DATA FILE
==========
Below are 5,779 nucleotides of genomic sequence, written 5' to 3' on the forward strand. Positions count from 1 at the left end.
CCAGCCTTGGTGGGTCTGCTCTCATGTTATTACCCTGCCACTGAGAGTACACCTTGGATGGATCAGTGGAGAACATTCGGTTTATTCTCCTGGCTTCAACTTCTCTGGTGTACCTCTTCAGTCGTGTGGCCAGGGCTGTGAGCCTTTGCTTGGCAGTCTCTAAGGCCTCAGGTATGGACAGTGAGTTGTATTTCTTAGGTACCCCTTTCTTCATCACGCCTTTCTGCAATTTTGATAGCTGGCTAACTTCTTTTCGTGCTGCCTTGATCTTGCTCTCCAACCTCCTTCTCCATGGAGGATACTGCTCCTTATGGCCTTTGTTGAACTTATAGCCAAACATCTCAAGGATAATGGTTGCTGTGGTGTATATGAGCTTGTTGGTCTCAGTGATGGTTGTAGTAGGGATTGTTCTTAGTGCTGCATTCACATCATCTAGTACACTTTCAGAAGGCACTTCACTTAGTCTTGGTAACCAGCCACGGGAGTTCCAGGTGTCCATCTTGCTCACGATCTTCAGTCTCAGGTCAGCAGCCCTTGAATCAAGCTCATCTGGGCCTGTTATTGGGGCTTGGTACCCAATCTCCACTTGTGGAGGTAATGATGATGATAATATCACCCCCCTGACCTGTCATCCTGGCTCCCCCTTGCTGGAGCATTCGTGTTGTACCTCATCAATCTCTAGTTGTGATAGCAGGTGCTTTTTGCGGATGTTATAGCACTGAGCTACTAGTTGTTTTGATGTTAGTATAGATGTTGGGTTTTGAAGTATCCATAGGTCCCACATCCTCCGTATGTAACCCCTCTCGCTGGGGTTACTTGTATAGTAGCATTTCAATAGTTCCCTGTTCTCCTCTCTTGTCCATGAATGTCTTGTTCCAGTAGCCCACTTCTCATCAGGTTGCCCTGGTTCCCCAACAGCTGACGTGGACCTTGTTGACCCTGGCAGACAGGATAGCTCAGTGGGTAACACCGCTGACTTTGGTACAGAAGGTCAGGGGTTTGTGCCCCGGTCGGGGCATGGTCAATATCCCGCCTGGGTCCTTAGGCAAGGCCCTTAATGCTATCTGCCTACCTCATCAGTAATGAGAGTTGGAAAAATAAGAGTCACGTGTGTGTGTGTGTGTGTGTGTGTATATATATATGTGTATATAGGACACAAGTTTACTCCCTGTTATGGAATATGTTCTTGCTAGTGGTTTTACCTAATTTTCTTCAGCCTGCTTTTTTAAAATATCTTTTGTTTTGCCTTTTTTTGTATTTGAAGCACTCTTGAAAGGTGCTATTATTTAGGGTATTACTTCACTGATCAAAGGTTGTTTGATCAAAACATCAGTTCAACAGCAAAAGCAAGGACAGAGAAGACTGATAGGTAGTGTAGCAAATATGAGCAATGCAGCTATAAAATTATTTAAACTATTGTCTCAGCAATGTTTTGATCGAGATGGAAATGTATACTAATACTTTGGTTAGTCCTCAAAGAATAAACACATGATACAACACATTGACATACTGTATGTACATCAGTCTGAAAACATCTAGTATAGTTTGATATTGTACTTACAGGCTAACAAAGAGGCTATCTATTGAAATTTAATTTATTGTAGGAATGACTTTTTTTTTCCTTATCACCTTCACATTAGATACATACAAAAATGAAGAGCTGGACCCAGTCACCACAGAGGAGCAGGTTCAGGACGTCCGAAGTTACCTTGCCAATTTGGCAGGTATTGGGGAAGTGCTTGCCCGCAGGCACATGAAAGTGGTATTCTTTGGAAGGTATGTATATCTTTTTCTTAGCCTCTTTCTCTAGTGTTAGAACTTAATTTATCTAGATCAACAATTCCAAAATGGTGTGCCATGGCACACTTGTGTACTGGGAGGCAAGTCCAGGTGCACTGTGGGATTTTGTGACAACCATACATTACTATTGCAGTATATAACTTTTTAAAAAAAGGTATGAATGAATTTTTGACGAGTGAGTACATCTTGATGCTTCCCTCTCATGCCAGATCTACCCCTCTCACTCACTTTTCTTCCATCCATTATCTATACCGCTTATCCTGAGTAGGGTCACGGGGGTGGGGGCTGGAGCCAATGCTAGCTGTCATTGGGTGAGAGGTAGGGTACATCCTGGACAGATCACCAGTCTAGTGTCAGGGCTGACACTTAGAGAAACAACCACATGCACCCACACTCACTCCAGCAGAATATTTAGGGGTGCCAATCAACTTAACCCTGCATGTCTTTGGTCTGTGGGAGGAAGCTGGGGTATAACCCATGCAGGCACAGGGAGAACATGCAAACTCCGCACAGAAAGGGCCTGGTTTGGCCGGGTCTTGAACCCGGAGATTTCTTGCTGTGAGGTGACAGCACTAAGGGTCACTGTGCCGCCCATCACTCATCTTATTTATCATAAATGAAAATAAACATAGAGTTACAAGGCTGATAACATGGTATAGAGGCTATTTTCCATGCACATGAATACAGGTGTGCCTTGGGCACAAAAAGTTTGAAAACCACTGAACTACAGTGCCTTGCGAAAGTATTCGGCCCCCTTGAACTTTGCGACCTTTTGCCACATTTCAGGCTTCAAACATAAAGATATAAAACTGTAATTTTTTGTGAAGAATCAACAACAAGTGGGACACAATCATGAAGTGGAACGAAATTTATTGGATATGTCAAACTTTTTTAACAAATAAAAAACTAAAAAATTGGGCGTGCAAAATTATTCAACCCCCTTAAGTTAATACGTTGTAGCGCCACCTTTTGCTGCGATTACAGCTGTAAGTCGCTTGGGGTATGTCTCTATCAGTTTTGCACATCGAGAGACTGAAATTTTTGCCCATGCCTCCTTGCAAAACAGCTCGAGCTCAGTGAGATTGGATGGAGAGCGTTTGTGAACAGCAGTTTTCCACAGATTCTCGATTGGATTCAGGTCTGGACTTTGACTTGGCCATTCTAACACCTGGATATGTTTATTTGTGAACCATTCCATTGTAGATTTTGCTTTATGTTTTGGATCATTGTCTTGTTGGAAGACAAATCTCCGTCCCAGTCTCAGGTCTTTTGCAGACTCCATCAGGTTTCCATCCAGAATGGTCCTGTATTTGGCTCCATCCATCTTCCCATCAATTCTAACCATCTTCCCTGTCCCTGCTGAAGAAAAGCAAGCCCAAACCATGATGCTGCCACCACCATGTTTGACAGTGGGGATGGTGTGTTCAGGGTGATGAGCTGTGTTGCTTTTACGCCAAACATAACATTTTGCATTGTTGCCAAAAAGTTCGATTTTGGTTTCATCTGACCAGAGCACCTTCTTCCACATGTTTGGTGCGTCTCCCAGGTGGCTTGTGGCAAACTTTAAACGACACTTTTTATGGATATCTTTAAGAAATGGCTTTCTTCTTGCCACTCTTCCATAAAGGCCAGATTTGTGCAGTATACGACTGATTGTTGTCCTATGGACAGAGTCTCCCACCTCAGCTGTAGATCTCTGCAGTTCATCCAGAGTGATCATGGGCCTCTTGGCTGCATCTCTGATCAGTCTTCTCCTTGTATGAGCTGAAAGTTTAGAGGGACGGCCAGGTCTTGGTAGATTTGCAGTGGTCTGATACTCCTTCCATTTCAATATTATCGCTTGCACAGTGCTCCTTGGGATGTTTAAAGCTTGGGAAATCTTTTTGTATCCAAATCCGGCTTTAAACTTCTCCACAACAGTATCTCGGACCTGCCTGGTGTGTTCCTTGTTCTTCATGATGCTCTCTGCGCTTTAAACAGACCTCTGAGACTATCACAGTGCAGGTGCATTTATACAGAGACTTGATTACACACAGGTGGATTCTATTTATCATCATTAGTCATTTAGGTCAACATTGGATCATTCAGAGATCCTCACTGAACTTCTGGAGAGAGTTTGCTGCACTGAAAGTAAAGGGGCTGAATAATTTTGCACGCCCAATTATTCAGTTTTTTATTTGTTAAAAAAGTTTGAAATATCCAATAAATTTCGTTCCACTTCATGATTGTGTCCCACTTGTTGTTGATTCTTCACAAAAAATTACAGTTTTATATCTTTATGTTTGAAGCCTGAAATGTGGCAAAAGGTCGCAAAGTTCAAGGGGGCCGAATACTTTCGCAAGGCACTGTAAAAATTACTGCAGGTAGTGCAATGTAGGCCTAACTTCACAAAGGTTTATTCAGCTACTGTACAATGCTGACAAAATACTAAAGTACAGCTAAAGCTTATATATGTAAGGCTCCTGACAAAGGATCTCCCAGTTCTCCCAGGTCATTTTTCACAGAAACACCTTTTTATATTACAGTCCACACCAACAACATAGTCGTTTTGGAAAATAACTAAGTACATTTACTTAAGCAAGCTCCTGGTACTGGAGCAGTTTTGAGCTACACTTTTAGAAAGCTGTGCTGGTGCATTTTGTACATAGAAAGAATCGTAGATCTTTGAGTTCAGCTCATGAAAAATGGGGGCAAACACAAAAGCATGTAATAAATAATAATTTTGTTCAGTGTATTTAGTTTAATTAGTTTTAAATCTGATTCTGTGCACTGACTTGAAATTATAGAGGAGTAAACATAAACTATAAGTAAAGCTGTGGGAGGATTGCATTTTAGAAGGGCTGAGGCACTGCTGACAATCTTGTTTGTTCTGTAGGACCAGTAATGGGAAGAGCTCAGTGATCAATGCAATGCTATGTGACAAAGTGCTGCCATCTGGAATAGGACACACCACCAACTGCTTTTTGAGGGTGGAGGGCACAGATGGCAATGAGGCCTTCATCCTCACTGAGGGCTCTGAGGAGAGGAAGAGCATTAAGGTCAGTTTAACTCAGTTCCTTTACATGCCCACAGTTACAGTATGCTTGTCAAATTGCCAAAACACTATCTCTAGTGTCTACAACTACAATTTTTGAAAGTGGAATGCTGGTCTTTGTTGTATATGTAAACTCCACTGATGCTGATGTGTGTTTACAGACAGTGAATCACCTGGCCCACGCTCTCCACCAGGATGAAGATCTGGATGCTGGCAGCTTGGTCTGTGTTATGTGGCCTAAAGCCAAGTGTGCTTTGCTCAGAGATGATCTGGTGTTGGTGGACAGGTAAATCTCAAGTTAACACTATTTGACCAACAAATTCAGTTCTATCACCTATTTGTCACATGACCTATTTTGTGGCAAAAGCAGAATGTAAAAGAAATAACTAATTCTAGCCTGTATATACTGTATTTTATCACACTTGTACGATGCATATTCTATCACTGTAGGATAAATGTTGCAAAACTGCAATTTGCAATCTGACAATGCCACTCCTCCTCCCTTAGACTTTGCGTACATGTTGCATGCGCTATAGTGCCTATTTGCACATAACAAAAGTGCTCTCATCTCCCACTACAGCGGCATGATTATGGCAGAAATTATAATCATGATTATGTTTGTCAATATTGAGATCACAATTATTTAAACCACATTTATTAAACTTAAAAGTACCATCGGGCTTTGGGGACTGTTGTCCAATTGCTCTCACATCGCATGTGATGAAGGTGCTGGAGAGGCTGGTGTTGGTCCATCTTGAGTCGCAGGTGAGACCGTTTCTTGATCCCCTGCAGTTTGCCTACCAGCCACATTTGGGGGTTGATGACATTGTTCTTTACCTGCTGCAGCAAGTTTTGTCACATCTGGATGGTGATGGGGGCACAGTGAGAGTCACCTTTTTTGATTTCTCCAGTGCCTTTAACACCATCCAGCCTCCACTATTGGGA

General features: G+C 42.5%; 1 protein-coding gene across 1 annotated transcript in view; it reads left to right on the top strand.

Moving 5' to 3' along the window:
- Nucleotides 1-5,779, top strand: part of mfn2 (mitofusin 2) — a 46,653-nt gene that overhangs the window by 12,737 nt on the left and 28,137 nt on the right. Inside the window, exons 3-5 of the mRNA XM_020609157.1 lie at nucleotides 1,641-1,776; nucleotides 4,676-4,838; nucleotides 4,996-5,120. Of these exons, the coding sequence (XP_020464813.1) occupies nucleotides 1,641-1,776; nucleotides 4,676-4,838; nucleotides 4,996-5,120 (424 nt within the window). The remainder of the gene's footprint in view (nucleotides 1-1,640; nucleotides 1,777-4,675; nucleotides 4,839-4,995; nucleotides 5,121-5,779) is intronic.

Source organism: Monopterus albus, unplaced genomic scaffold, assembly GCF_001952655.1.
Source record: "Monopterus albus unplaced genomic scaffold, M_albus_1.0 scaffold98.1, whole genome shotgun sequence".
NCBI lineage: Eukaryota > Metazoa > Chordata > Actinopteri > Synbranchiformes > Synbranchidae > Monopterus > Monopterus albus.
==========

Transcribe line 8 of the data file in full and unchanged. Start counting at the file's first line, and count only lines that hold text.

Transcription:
NCBI lineage: Eukaryota > Metazoa > Chordata > Actinopteri > Synbranchiformes > Synbranchidae > Monopterus > Monopterus albus.